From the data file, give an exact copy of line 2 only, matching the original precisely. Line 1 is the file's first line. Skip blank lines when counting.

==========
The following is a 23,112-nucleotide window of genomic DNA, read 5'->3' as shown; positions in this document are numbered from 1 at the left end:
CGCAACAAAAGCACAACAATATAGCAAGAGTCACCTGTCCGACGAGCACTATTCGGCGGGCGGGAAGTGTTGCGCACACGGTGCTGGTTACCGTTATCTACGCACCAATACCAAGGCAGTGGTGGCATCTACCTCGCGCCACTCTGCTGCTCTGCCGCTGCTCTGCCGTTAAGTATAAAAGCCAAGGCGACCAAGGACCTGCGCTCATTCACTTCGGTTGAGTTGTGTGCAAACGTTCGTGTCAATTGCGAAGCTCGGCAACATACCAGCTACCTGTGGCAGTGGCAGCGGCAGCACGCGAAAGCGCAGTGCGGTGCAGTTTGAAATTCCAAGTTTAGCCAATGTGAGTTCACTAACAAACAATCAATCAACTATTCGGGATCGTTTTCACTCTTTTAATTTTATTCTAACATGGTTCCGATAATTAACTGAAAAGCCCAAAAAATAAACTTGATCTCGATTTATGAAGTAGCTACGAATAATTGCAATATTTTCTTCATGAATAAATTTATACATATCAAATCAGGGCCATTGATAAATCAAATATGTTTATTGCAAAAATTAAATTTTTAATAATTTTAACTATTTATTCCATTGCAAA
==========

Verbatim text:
CGCAACAAAAGCACAACAATATAGCAAGAGTCACCTGTCCGACGAGCACTATTCGGCGGGCGGGAAGTGTTGCGCACACGGTGCTGGTTACCGTTATCTACGCACCAATACCAAGGCAGTGGTGGCATCTACCTCGCGCCACTCTGCTGCTCTGCCGCTGCTCTGCCGTTAAGTATAAAAGCCAAGGCGACCAAGGACCTGCGCTCATTCACTTCGGTTGAGTTGTGTGCAAACGTTCGTGTCAATTGCGAAGCTCGGCAACATACCAGCTACCTGTGGCAGTGGCAGCGGCAGCACGCGAAAGCGCAGTGCGGTGCAGTTTGAAATTCCAAGTTTAGCCAATGTGAGTTCACTAACAAACAATCAATCAACTATTCGGGATCGTTTTCACTCTTTTAATTTTATTCTAACATGGTTCCGATAATTAACTGAAAAGCCCAAAAAATAAACTTGATCTCGATTTATGAAGTAGCTACGAATAATTGCAATATTTTCTTCATGAATAAATTTATACATATCAAATCAGGGCCATTGATAAATCAAATATGTTTATTGCAAAAATTAAATTTTTAATAATTTTAACTATTTATTCCATTGCAAA